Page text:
What Should I Know About an Automatic Stay?

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People swamped with debt often face constant harassment from creditors plus the threat that unpaid utility companies will switch off their power or water. That is why many people file for personal bankruptcy. If you find yourself in a debt crisis, the automatic stay provision that bankruptcy offers can be just what you need to stop the harassment and give you greater peace of mind as you seek to rebuild your financial situation in New Jersey.

Per FindLaw, an automatic stay can put a stop to a number of creditor actions. You may be granted an extension on your electricity, telephone, water or gas services. It can also halt foreclosure actions or efforts to evict you from your apartment. Additionally, automatic stays stop your wages from being garnished. During the stay, you will be able to acquire your entire salary when you are paid. Also, if you were overpaid by a government agency, an automatic stay stops the agency from trying to collect on the overpayment.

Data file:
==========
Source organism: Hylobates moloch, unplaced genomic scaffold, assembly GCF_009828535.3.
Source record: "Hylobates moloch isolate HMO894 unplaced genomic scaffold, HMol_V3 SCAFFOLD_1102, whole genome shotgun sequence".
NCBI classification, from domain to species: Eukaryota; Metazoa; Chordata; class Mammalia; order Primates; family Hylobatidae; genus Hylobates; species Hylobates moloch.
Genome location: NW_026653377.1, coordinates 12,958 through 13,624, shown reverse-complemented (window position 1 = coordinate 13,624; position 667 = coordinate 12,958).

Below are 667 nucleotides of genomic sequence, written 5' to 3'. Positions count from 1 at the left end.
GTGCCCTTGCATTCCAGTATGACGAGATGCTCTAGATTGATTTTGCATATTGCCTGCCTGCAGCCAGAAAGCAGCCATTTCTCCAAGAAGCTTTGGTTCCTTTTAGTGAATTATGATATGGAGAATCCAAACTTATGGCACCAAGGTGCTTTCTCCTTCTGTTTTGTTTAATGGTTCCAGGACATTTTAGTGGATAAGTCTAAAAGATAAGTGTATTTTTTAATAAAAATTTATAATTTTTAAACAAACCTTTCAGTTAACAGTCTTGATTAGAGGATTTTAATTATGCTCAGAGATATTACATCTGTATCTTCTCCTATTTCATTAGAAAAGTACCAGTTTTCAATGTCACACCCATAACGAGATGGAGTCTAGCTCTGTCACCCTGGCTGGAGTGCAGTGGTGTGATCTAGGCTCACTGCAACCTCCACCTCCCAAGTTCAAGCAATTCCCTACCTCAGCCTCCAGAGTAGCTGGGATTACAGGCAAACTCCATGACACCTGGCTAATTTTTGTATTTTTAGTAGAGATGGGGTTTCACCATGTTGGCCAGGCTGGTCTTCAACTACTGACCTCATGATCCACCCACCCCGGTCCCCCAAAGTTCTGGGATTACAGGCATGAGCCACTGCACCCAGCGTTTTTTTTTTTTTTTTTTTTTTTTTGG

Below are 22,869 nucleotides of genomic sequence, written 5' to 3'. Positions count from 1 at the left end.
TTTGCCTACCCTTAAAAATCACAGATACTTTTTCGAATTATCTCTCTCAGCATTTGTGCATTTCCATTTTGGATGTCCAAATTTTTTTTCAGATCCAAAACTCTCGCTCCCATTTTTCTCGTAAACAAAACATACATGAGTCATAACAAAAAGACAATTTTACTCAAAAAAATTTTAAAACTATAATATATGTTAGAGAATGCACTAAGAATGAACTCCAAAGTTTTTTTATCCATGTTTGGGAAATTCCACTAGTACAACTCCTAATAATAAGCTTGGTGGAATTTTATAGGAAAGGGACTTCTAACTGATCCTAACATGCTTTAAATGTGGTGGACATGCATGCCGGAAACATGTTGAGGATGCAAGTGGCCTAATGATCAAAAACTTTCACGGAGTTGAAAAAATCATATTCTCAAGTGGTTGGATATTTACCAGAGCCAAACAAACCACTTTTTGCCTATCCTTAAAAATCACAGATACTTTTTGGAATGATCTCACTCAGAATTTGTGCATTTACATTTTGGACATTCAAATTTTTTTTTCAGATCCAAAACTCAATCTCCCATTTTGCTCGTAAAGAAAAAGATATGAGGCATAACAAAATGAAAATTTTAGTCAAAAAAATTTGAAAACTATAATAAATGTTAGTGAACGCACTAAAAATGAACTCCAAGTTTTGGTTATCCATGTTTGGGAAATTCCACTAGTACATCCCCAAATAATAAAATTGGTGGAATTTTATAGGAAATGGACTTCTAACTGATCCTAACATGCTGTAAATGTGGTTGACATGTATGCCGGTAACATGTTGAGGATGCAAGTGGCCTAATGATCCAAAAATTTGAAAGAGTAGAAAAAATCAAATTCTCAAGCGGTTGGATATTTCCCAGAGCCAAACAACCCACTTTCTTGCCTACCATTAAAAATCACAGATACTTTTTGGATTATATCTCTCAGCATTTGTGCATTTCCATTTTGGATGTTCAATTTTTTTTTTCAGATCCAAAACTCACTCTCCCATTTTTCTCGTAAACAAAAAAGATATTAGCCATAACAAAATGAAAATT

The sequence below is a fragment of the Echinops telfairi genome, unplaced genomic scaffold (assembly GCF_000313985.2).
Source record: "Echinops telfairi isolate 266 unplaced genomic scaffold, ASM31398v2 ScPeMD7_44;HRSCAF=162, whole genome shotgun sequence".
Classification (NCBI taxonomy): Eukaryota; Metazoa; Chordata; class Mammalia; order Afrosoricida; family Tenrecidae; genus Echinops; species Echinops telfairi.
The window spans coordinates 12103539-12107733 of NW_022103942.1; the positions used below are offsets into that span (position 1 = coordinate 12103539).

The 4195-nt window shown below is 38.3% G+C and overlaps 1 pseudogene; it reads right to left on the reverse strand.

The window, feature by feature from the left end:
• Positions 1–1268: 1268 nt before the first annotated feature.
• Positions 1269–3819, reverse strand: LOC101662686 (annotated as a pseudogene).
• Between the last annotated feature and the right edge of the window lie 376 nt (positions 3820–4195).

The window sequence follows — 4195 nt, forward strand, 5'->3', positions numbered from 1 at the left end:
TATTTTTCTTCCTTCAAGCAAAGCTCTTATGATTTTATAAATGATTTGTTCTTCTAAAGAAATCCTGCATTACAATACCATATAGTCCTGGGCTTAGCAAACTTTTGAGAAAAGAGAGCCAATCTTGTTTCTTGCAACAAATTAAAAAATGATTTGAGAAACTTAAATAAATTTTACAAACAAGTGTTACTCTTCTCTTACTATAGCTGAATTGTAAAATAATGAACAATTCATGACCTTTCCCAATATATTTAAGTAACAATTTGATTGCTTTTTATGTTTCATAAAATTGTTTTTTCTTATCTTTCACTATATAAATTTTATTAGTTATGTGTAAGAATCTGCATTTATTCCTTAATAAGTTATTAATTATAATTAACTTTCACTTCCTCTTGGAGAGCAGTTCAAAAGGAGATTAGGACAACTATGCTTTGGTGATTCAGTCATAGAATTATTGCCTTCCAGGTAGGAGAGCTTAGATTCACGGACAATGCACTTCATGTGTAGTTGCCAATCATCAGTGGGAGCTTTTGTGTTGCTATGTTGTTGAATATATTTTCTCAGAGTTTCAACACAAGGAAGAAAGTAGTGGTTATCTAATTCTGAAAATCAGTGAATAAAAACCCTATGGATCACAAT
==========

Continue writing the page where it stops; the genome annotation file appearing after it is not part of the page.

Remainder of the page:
This is not to say that automatic stays will halt every party from trying to collect from you. Child support payments are considered exempt from automatic stays. The IRS is also not prevented from requiring you to file a tax return or to pay some taxes, although an automatic stay will prevent tax liens against your property or income. A stay will also not stop your wages from being garnished to repay a loan against your pension.

You should also be careful if you file for bankruptcy if you had already filed for it in the prior year. If a creditor has filed to lift the stay from your previous bankruptcy, a court may look upon your new bankruptcy as a way to get around that and thus an act of bad faith. In any case, an automatic stay for a new bankruptcy will terminate in thirty days unless you, your trustee or a creditor can demonstrate you did not file a new bankruptcy for deceptive purposes.

Automatic stays, while they do not stop every effort from parties to collect from you, can provide enough relief so that you can work out a sound plan to exit bankruptcy and get back on your feet. Keep in mind that this article is not written to give you legal advice. Since bankruptcy issues vary from person to person, you should only derive educational benefit from this article.